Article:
“You blame me for interfering with your democracy, but I don’t have to,” Vladimir Putin says. “You are doing it to yourselves.”
While this Putin looks and sounds remarkably like the Russian president, the real Putin never spoke these works. That’s because this video is a deepfake, an algorithmically generated video that can make a subject realistically look like they’re saying something they never really said.
A nonpartisan nonprofit is using this fake video of Putin to convince people to vote. The group, called RepresentUs, recently released a pair of deepfake video ads featuring Putin and North Korean leader Kim Jong Un talking about how they need to do nothing at all to watch U.S. democracy disintegrate–that is, unless Americans exercise their right to vote. Forty percent of eligible voters did not vote in the 2016 election, according to Pew Research.
Deepfakes are made by training a machine-learning architecture with lots of video and audio of a person until the AI understands how the person might look and sound when saying new things. So far, we’ve mainly seen deepfake videos used as a malicious, high-tech way of spreading partisan disinformation. Among the best known is the deepfake of Barack Obama calling President Trump a “total and complete dipshit.”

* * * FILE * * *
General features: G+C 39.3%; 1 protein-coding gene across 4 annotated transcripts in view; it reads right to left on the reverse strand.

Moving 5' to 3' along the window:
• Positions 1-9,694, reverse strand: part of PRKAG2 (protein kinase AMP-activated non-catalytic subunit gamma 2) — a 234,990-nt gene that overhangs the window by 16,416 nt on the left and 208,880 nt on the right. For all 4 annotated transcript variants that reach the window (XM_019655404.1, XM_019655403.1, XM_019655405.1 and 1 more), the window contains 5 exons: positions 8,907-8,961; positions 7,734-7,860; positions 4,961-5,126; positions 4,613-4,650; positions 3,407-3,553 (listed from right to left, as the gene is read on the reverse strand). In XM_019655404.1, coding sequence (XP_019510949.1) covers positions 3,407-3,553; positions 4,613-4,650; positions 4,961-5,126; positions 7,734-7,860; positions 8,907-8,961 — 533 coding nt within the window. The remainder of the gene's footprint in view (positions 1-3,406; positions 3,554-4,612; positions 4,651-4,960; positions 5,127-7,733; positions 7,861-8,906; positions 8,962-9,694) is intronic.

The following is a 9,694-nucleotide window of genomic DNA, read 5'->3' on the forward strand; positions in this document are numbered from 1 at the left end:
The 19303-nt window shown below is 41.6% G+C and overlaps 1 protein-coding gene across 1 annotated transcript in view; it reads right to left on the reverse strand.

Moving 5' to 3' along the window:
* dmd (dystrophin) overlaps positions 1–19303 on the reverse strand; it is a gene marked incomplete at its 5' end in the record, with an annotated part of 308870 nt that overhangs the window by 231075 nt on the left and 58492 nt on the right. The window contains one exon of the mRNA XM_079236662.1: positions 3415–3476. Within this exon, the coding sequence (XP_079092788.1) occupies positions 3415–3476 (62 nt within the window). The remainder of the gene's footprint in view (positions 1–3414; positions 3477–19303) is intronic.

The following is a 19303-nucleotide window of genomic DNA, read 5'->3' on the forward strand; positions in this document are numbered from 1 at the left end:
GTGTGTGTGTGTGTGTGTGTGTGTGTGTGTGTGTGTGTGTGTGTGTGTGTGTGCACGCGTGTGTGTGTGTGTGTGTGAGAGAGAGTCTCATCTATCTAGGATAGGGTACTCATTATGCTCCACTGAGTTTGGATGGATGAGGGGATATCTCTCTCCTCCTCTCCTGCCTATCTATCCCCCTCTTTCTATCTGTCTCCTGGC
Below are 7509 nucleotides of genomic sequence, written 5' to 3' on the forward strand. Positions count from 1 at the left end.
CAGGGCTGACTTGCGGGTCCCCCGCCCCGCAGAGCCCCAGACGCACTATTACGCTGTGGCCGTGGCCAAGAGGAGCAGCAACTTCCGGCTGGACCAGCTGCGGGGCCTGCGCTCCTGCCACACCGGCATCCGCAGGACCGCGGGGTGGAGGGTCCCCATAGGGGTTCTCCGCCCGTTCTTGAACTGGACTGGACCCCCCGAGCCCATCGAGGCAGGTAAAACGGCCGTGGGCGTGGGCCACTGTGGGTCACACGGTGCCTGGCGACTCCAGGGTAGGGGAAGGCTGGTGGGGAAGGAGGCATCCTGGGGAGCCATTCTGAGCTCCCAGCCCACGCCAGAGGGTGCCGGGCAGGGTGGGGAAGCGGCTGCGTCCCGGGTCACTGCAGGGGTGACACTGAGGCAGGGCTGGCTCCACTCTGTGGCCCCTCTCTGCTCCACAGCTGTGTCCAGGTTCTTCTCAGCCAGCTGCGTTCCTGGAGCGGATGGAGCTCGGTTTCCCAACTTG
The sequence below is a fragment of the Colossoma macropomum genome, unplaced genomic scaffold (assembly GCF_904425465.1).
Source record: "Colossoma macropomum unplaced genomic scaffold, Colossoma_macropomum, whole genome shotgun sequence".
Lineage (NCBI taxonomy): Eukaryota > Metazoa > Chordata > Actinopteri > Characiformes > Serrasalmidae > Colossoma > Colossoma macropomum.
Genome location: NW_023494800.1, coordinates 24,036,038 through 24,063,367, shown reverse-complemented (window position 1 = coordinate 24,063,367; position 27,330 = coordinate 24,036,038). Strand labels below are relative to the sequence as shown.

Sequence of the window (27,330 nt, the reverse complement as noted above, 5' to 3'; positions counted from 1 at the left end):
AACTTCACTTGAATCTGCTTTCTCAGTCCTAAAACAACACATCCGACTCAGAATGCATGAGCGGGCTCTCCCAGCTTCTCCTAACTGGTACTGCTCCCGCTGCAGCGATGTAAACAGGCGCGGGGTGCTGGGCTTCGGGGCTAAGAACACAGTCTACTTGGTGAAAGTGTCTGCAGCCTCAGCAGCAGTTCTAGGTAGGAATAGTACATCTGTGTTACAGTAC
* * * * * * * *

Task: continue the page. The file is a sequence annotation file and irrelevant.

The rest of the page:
Here, though, deepfakery is used for good. And the RepresentUs videos point out that they’re fake at the very end.
Still, the advertisements raise a thorny question for TV and social networks. Are deepfakes okay if they have warning labels? What if they identify themselves as fake, but only in some small print at the very end of the video?
Several TV networks apparently decided that even labeled deepfakes weren’t a good idea. RepresentUs says the videos were set to run as ads on Fox News, CNN, and MSNBC (in Washington, D.C.) just after the presidential debate Tuesday night, but that those networks refused to run the ads without giving a reason.
Facebook and YouTube, on the other hand, seem to have no problem with the videos, at least not yet—they’ve only been up for a few days. Facebook banned deepfakes in January, defining them as videos that have been “edited or synthesized, beyond adjustments for clarity or quality, in ways that are not apparent to an average person, and would likely mislead an average person to believe that a subject of the video said words that they did not say,” and that are “the product of artificial intelligence or machine learning, including deep learning techniques . . .”
Tech platforms such as Facebook are relying on computer vision AI to detect deepfakes, but it’s far from an exact science.
I asked Facebook if the RepresentUs “dictator” videos satisfy its community guidelines but didn’t immediately hear back. I’ll update this story if and when I do.
RepresentUs is using deepfakery to make a point about civic responsibility, not a political point about supporting a candidate or cause. These deepfakes are a bold creative choice that puts a harrowing message inside the mouths of dictators—one that effectively communicates what exactly is at stake in the 2020 election.